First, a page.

Cook: Restore infrastructure and local rule
While Michigan citizens, and indeed the entire nation, have been focused on the lead-poisoned water and children in Flint, it is important to look at the root of this tragic crisis.
In his State of the State address, Gov. Rick Snyder said to the people of Flint, “Government at all levels failed you.” However, a more accurate statement would have been, “Bad policies failed you.”
Snyder came into office touting himself as “one tough nerd,” promising to use his business experience to make government more efficient and effective. His widespread use of emergency managers in cities and schools across the state was his attempt to employ that business philosophy in dealing with financial problems plaguing those entities.
Unfortunately, by taking power away from democratically elected leadership in those communities, he took away the voices of those who are most invested and who care the most about fixing the problems in their communities. One tough nerd ended up being the toughest on the children of Flint.
But the effect of emergency managers and bad policy choices doesn’t end in that community. State-appointed emergency managers have been in charge of Detroit Public Schools for years.
The result: The financial condition of DPS is worse today than it was seven years ago. The state-mandated Education Achievement Authority — a network of for-profit charter schools to replace some struggling schools in Detroit — has failed miserably, showing poor academic results and corruption.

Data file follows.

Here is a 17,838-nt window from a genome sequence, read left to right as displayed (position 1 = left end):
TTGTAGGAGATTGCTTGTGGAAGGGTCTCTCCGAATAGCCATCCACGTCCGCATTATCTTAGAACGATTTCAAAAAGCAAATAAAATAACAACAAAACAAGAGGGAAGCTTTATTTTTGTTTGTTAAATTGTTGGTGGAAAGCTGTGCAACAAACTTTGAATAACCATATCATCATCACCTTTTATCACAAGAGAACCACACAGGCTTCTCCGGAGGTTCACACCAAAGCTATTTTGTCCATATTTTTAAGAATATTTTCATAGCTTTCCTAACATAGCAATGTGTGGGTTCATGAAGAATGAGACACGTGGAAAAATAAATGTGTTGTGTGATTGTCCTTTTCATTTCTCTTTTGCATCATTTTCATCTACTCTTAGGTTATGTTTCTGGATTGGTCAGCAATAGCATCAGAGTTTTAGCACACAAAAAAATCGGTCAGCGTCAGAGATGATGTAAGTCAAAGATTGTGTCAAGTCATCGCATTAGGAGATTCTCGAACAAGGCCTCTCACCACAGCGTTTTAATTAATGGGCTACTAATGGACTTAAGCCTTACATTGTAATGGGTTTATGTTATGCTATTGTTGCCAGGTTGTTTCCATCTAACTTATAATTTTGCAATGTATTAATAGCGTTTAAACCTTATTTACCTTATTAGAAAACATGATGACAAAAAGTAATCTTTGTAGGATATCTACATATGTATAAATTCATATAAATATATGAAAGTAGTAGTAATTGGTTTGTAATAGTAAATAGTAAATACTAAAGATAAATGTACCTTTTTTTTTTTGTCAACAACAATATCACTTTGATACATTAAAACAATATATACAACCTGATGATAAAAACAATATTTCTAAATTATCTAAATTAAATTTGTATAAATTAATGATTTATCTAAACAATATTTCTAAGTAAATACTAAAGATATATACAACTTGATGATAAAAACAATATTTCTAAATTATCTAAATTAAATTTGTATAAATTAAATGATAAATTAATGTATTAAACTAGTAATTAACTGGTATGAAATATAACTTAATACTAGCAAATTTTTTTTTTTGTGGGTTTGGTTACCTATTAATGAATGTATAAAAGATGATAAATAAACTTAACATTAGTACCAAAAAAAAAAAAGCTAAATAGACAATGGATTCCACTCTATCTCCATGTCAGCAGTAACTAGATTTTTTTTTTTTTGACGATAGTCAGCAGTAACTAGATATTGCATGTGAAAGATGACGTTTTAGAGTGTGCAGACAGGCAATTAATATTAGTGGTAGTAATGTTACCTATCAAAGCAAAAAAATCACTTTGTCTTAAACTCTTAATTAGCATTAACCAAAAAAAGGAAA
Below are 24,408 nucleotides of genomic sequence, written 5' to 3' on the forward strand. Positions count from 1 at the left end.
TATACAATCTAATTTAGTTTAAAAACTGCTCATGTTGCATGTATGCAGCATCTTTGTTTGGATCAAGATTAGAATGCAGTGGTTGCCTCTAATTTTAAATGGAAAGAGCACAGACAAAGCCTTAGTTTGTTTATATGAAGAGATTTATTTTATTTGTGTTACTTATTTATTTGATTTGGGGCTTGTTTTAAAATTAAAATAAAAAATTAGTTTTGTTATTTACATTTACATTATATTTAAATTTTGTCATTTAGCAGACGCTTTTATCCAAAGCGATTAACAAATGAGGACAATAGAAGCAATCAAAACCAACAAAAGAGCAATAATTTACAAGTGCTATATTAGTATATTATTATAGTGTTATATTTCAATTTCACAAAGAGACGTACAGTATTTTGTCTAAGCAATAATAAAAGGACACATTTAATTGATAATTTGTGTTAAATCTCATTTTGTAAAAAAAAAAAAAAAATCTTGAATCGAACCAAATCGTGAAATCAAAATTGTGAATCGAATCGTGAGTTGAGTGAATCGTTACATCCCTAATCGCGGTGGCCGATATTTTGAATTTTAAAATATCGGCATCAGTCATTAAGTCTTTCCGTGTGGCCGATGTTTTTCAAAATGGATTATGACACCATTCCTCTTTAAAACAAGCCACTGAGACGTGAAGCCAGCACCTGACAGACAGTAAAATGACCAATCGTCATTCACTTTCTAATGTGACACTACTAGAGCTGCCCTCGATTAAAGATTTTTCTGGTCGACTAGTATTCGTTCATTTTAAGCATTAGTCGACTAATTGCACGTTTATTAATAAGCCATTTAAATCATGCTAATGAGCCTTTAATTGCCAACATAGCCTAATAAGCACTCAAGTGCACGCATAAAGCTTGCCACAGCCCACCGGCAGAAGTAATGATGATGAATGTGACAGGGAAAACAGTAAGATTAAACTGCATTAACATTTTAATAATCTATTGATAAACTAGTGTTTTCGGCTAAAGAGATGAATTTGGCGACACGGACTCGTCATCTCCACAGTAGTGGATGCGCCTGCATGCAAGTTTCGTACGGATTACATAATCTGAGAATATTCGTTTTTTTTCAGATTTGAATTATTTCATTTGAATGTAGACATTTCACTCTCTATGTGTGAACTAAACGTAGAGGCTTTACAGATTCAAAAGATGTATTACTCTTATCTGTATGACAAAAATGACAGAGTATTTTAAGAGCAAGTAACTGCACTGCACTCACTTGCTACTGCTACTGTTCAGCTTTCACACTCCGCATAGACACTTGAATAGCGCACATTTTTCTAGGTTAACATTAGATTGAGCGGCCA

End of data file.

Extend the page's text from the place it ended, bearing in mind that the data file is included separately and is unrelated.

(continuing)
We are seeing the results of state government neglect for public education: mold, rodents, peeling paint, broken water fountains, buckling floors and excessive temperatures in overcrowded classrooms. Detroit teachers have spoken out and taken action to expose these tragic teaching and learning conditions.
These situations expose a larger problem in our state government. One-party control has led to legislation continually thwarting the democratic process and silencing the collective voices of Michigan citizens. The so-called “right-to-work” law was the first example. Then came the widespread use of emergency managers and more recently the elimination of straight-ticket voting.
The arrogance of the Legislature to stifle the democratic process is clear when they add token appropriations to bills like right to work and straight-ticket voting to prevent citizen repeal of those laws. The peak of that arrogance was when, shortly after voters went to the polls and repealed the emergency manager law, the Legislature passed a new version with a token appropriation and Snyder promptly signed it into law. That is not what democracy looks like.
Clearly, the first order of business is to fix the infrastructure that led to lead-poisoned water in Flint and repair the dangerous conditions in DPS buildings. These problems need to be addressed now. But our task in the long run is to fix the broken government that led to these bad policy choices.
As union members, we know the answer: collective action — in cities, in schools and in the voting booth. MEA members across the state stand with the citizens of Flint and other cities who have been disenfranchised by emergency managers. And we stand with our brothers and sisters in the Detroit Federation of Teachers in their fight to provide a safe and healthy learning environment for their students.
Labor Voices columns are written on a rotating basis by United Auto Workers President Dennis Williams, Teamsters President James Hoffa, Michigan AFL-CIO President Ron Bieber and Michigan Education Association President Steven Cook.